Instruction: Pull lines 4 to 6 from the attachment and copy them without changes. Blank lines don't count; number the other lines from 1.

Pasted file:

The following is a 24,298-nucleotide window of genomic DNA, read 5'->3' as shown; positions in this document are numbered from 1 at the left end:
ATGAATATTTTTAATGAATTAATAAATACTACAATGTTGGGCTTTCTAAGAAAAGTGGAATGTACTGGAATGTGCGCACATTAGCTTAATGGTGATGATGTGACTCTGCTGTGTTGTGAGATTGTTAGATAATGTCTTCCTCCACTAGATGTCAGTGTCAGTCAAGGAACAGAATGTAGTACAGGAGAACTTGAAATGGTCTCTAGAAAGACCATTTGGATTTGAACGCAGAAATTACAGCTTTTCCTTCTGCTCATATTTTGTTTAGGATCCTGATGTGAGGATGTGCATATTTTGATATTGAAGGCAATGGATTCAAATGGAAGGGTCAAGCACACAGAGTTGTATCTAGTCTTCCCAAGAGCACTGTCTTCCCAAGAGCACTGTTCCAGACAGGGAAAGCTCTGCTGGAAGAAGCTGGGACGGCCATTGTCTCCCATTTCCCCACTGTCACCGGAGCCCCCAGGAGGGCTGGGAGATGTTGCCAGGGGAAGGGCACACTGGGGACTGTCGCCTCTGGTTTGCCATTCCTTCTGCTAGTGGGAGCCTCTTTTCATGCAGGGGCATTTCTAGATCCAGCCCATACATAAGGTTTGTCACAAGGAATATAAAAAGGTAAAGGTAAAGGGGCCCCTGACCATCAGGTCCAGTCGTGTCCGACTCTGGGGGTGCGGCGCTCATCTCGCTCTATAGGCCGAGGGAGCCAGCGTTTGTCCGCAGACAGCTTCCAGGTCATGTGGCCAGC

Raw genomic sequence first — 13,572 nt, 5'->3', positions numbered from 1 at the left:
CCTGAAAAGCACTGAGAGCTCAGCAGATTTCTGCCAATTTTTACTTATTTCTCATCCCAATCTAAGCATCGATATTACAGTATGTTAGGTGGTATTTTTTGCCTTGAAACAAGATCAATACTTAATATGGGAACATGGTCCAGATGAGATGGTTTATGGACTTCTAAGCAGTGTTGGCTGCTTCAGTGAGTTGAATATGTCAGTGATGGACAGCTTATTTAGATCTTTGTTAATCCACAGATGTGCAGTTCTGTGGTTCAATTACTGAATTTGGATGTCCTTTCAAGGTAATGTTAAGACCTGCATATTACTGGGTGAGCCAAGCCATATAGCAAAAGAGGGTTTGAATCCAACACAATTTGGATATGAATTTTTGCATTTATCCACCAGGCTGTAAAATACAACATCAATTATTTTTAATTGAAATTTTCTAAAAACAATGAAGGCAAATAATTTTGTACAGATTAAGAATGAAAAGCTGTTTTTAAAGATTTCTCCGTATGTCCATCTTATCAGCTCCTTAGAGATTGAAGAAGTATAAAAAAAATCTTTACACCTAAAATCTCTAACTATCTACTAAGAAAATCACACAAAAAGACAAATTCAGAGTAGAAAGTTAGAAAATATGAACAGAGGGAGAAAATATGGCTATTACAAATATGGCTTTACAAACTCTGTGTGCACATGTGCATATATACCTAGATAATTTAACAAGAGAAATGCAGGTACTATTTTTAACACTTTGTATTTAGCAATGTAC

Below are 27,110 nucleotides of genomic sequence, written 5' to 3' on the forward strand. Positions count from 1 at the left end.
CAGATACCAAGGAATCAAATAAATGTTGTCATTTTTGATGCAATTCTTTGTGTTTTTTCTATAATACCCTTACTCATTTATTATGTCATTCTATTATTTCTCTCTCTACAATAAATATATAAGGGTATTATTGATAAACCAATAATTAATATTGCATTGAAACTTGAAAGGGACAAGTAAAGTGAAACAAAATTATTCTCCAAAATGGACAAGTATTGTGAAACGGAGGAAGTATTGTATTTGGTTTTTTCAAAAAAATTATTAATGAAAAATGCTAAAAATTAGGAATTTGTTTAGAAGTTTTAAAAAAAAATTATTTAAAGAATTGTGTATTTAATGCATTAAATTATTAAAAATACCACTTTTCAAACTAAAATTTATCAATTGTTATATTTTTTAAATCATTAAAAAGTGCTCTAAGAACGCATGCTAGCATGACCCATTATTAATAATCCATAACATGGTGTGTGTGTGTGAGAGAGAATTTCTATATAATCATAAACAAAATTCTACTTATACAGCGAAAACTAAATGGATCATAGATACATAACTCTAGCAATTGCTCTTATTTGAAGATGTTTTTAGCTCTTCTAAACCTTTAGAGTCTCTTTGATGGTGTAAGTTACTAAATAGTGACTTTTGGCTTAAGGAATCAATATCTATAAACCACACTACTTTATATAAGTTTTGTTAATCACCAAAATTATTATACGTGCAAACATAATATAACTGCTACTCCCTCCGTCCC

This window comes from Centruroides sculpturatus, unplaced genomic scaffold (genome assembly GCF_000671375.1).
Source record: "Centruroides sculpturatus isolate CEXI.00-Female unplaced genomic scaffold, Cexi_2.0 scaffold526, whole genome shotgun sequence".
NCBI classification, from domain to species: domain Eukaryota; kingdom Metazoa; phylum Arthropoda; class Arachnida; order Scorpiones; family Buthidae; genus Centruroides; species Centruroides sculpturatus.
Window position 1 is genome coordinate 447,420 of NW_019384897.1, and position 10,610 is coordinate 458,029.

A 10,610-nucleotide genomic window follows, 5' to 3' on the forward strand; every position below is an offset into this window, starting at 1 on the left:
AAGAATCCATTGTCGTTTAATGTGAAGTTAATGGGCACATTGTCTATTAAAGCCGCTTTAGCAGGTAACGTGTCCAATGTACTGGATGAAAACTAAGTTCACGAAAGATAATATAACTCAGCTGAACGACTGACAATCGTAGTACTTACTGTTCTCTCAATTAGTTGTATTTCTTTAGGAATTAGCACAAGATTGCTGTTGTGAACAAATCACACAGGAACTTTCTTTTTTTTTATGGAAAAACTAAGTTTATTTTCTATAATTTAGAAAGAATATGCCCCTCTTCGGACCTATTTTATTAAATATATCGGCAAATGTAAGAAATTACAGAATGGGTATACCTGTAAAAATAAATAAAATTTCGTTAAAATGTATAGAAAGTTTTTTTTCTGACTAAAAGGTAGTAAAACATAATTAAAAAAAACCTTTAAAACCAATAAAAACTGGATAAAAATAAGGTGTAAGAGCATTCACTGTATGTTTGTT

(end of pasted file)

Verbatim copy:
CCTGAAAAGCACTGAGAGCTCAGCAGATTTCTGCCAATTTTTACTTATTTCTCATCCCAATCTAAGCATCGATATTACAGTATGTTAGGTGGTATTTTTTGCCTTGAAACAAGATCAATACTTAATATGGGAACATGGTCCAGATGAGATGGTTTATGGACTTCTAAGCAGTGTTGGCTGCTTCAGTGAGTTGAATATGTCAGTGATGGACAGCTTATTTAGATCTTTGTTAATCCACAGATGTGCAGTTCTGTGGTTCAATTACTGAATTTGGATGTCCTTTCAAGGTAATGTTAAGACCTGCATATTACTGGGTGAGCCAAGCCATATAGCAAAAGAGGGTTTGAATCCAACACAATTTGGATATGAATTTTTGCATTTATCCACCAGGCTGTAAAATACAACATCAATTATTTTTAATTGAAATTTTCTAAAAACAATGAAGGCAAATAATTTTGTACAGATTAAGAATGAAAAGCTGTTTTTAAAGATTTCTCCGTATGTCCATCTTATCAGCTCCTTAGAGATTGAAGAAGTATAAAAAAAATCTTTACACCTAAAATCTCTAACTATCTACTAAGAAAATCACACAAAAAGACAAATTCAGAGTAGAAAGTTAGAAAATATGAACAGAGGGAGAAAATATGGCTATTACAAATATGGCTTTACAAACTCTGTGTGCACATGTGCATATATACCTAGATAATTTAACAAGAGAAATGCAGGTACTATTTTTAACACTTTGTATTTAGCAATGTAC

Below are 27,110 nucleotides of genomic sequence, written 5' to 3' on the forward strand. Positions count from 1 at the left end.
CAGATACCAAGGAATCAAATAAATGTTGTCATTTTTGATGCAATTCTTTGTGTTTTTTCTATAATACCCTTACTCATTTATTATGTCATTCTATTATTTCTCTCTCTACAATAAATATATAAGGGTATTATTGATAAACCAATAATTAATATTGCATTGAAACTTGAAAGGGACAAGTAAAGTGAAACAAAATTATTCTCCAAAATGGACAAGTATTGTGAAACGGAGGAAGTATTGTATTTGGTTTTTTCAAAAAAATTATTAATGAAAAATGCTAAAAATTAGGAATTTGTTTAGAAGTTTTAAAAAAAAATTATTTAAAGAATTGTGTATTTAATGCATTAAATTATTAAAAATACCACTTTTCAAACTAAAATTTATCAATTGTTATATTTTTTAAATCATTAAAAAGTGCTCTAAGAACGCATGCTAGCATGACCCATTATTAATAATCCATAACATGGTGTGTGTGTGTGAGAGAGAATTTCTATATAATCATAAACAAAATTCTACTTATACAGCGAAAACTAAATGGATCATAGATACATAACTCTAGCAATTGCTCTTATTTGAAGATGTTTTTAGCTCTTCTAAACCTTTAGAGTCTCTTTGATGGTGTAAGTTACTAAATAGTGACTTTTGGCTTAAGGAATCAATATCTATAAACCACACTACTTTATATAAGTTTTGTTAATCACCAAAATTATTATACGTGCAAACATAATATAACTGCTACTCCCTCCGTCCC